Kathy Hinde Kathy Hinde’s work grows from a partnership between nature and technology expressed through audio-visual installations and performances that combine sound, sculpture, image and light. Drawing on inspiration from behaviours and phenomena found in the natural world, she creates work that is generative; that evolves; that can be different each time it is experienced. Kathy aims to create work that gives rise to a poetic and reflective experience that enriches an appreciation of the everyday, inviting a heightened awareness of the world around us.
Jane Pitt is an interdisciplinary artist with a particular focus on sound & multi-sensory perception. Making work in response to sites as well as in active participation with the public in public spaces; on land, water and moving vehicles. Sura Medura will allow her to really get to grips, in a way that she wouldn’t at home, with interpreting place through it’s soundscape; exploring how a soundtrack, like a song, can carry and transmit our feeling for that place when played and sung. She is especially interested in connecting with women in the local fishing community.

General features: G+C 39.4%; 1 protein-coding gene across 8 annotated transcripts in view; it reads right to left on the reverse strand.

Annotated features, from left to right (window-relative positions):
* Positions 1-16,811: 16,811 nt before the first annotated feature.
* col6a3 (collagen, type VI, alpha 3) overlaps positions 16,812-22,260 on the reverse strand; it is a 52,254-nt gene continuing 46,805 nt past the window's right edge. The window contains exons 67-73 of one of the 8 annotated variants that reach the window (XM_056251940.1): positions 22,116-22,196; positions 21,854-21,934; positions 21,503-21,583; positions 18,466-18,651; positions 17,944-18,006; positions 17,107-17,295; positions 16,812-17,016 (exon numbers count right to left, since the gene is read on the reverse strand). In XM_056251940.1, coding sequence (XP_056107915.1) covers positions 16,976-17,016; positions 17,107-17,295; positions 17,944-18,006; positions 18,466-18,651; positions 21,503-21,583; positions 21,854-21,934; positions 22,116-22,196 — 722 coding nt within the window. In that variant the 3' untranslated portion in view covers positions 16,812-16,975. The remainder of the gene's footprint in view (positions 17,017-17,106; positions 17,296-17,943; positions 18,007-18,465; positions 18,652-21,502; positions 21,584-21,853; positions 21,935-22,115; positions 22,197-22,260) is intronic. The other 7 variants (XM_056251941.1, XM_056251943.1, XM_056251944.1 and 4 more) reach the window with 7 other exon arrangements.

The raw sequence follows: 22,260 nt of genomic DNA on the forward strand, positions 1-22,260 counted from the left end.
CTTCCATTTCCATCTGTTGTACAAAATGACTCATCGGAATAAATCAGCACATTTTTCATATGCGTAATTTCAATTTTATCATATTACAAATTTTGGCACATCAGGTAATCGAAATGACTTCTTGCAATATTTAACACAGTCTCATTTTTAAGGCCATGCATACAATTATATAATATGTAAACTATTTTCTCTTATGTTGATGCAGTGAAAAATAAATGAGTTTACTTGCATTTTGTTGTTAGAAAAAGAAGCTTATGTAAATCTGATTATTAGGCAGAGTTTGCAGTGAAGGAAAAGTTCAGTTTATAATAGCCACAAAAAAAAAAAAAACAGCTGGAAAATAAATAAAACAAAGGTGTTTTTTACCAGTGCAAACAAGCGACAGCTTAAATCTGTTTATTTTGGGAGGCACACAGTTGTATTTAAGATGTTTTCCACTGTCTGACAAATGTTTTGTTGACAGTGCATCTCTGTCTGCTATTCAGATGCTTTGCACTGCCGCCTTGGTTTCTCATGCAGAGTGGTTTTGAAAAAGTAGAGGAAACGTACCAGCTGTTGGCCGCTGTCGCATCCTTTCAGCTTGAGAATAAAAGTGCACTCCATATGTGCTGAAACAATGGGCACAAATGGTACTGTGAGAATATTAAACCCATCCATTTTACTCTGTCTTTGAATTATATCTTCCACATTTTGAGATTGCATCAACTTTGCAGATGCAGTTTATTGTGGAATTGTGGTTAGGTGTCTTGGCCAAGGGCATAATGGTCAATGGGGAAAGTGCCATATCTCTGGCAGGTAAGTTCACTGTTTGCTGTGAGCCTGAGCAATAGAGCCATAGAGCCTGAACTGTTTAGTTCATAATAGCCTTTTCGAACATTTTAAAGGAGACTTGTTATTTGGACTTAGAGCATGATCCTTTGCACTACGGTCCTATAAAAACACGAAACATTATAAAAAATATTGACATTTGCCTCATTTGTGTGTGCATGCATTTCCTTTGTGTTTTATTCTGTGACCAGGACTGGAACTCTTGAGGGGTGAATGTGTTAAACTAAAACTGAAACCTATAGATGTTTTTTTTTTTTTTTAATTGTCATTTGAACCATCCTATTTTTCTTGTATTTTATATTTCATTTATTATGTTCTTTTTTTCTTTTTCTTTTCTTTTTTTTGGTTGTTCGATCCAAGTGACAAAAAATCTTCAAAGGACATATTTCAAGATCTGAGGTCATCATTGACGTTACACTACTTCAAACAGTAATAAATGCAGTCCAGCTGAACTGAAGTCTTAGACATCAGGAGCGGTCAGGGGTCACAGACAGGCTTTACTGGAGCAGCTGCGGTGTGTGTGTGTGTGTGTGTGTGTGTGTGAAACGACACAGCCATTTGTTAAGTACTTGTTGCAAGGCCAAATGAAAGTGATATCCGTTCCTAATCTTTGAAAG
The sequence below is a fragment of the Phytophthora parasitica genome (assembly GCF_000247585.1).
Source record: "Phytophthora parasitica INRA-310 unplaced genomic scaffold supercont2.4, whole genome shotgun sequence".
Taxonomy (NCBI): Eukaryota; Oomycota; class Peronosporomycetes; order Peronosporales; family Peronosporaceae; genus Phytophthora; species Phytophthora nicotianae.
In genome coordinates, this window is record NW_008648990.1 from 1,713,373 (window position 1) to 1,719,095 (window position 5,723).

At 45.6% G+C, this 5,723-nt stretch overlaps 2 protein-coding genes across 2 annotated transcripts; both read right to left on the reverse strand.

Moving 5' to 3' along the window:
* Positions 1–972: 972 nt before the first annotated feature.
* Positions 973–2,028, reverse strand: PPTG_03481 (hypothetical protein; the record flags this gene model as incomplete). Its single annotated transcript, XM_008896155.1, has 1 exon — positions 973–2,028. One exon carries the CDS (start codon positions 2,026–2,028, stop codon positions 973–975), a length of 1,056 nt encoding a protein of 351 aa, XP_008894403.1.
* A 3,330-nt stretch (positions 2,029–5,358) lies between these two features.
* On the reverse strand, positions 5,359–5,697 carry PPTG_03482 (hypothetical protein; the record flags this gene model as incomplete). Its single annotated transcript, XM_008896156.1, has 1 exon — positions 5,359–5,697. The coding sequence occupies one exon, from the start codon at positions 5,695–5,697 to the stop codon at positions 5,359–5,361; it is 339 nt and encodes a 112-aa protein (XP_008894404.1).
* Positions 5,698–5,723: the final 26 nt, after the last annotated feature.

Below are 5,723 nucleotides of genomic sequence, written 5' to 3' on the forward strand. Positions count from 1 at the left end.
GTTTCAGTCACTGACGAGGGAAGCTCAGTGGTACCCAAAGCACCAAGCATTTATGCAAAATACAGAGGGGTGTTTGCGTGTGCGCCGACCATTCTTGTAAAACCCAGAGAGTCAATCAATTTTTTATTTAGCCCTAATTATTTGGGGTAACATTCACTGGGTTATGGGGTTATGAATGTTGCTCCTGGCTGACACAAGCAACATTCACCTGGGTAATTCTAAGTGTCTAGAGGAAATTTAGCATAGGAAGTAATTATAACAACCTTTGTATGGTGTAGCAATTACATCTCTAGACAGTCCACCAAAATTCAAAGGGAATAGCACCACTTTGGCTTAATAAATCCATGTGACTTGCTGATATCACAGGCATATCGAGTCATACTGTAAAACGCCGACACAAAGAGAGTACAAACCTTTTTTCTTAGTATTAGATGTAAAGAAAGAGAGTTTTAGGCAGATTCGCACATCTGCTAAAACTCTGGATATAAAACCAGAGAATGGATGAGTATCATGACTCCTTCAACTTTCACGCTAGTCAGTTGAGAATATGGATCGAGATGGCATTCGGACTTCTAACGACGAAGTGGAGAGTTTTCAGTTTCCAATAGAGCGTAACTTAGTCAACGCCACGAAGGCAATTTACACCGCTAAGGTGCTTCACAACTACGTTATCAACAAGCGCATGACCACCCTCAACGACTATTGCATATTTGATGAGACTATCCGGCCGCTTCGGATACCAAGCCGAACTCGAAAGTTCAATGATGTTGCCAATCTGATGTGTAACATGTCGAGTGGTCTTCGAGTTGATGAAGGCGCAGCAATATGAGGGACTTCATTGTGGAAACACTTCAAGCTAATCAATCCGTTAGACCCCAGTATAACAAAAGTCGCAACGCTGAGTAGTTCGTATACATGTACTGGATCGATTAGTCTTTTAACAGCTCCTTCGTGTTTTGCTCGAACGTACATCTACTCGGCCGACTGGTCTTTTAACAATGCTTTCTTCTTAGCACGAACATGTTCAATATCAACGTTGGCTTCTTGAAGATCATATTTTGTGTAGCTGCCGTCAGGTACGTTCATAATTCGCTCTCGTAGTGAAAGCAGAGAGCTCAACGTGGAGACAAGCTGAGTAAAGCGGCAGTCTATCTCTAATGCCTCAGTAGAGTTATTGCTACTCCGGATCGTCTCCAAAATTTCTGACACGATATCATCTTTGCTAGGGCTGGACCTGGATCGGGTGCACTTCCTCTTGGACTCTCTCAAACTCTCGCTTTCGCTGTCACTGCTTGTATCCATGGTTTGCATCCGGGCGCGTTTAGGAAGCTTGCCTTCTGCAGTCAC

Anne Milne is an award-winning Scottish filmmaker. Her film María’s Way was nominated for the European Film Award 2010, and won a BAFTA New Talent award as well as playing at numerous international film festivals, and picking up more awards. After being awarded a WorldView Multi Media Grant, she travelled to Nepal to shoot Himalayan Sisters which later won an editing award at the 2011 Underwire Festival. Since then she has been working on a number of commissioned films. Into Deep Space, a short film about the search for exo-planets was shown at the Imagine Science Film Festival in New York and Dublin where it was awarded a Special Mention. In recent times she has been producing short documentaries with the Scottish Documentary Institute, the most recent Swan (2016) was nominated for a BAFTA Scotland Award for Best Short film and shortlisted for a Grierson Award. She has also been co-teaching documentary workshops with SDI/British Council in Libya, Pakistan, and Jordan. Anne is currently directing a film, Adventures in Dementia commissioned by STV and produced by Scottish Documentary Institute. It is due to be broadcast in 2019. She is also co-founder of DocKlub.